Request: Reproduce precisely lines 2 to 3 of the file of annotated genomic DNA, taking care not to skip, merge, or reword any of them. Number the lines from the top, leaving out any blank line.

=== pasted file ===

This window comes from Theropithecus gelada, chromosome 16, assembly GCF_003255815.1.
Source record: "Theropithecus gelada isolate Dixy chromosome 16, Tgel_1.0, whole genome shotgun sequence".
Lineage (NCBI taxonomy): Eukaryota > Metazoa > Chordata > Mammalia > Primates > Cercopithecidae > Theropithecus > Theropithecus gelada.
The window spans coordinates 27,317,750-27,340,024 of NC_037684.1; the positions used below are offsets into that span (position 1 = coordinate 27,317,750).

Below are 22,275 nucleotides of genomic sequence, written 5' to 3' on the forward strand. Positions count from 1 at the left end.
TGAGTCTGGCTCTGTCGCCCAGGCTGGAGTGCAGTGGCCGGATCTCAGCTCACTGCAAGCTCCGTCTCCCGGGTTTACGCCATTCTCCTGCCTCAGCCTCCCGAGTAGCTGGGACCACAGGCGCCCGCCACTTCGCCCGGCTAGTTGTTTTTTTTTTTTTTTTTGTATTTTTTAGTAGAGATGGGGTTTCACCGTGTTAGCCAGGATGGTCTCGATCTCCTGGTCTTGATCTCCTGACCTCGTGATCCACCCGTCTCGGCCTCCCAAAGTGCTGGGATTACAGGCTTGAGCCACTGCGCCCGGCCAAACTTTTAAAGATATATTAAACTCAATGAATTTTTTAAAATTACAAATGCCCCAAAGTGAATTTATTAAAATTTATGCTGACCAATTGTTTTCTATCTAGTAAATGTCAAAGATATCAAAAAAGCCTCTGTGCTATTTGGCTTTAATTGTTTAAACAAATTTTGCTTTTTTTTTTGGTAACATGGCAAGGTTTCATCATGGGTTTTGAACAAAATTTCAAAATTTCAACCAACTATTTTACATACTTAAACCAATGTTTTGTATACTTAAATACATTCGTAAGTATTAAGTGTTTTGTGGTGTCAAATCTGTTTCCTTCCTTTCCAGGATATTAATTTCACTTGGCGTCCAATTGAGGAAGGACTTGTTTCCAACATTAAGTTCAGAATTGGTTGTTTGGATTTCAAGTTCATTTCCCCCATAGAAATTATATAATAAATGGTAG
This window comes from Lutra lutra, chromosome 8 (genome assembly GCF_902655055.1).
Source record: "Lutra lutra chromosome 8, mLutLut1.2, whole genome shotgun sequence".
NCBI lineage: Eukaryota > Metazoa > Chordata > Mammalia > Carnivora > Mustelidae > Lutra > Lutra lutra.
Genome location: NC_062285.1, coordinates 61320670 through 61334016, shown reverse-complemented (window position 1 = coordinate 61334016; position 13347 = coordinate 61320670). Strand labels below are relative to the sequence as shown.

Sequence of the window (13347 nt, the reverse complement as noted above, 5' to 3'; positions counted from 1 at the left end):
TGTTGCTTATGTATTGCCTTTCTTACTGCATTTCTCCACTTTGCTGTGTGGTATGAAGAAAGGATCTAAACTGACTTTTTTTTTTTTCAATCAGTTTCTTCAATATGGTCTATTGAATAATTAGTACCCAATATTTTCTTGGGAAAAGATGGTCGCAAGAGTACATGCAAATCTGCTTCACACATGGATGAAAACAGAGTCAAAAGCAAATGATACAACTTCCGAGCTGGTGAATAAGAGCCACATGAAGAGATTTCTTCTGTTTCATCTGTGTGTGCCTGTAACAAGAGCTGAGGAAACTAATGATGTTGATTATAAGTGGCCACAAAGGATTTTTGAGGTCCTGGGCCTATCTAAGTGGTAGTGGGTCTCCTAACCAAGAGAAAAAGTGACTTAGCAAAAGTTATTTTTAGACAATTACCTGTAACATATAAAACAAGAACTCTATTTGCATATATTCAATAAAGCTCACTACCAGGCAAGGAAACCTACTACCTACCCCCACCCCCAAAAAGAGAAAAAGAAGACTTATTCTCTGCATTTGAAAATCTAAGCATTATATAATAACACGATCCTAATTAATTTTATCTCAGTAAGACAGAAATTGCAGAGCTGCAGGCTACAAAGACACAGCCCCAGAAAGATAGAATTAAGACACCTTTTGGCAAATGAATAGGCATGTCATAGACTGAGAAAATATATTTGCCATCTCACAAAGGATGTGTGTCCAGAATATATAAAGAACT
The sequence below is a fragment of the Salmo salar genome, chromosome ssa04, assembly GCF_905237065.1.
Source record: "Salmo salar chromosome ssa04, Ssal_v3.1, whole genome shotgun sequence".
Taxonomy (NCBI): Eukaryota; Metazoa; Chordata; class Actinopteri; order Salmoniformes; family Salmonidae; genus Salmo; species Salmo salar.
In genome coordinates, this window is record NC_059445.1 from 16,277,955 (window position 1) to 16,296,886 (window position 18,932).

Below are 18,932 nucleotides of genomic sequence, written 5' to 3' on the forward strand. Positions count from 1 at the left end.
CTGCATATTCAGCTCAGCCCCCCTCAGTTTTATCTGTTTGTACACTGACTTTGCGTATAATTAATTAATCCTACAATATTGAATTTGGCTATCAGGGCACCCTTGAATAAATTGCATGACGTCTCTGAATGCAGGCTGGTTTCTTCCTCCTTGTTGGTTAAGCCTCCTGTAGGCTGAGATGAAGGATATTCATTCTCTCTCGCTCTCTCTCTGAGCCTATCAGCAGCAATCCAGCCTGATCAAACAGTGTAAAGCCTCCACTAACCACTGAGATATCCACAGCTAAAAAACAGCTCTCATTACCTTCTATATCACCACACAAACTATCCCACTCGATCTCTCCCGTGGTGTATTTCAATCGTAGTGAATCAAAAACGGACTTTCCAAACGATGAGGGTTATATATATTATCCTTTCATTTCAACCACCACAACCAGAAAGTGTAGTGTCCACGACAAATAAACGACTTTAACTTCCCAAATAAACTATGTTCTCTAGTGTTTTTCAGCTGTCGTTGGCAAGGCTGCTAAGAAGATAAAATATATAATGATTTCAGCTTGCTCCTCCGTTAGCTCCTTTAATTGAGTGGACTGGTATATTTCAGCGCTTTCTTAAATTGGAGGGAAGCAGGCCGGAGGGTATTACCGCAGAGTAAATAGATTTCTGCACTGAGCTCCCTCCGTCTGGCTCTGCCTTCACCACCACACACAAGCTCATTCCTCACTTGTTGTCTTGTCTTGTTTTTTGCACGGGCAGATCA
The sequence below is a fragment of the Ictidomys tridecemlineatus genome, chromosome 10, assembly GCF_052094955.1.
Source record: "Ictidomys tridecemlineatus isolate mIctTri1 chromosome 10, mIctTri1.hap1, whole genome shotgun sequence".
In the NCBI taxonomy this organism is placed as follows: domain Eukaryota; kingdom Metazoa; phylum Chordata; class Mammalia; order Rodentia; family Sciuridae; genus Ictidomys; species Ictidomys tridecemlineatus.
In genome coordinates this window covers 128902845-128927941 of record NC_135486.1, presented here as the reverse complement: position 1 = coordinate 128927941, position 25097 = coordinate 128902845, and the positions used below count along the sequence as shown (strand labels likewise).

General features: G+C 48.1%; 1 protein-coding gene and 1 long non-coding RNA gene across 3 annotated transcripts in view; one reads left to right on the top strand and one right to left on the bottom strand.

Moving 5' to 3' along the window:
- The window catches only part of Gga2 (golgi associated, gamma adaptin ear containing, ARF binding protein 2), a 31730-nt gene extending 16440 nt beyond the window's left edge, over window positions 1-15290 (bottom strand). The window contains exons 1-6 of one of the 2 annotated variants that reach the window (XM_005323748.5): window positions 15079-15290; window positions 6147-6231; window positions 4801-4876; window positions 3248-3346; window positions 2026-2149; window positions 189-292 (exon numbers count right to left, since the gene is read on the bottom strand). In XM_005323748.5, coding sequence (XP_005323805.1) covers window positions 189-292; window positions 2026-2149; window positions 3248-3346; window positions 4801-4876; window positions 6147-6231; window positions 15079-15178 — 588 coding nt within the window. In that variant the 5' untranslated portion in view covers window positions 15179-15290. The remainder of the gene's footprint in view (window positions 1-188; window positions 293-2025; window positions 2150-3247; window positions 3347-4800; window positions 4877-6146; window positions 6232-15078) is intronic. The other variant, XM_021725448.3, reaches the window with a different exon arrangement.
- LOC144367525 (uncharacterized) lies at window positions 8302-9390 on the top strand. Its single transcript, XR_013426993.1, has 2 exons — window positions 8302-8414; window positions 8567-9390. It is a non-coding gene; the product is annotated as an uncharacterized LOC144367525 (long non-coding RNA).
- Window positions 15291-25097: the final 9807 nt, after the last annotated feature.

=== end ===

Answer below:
Source record: "Theropithecus gelada isolate Dixy chromosome 16, Tgel_1.0, whole genome shotgun sequence".
Lineage (NCBI taxonomy): Eukaryota > Metazoa > Chordata > Mammalia > Primates > Cercopithecidae > Theropithecus > Theropithecus gelada.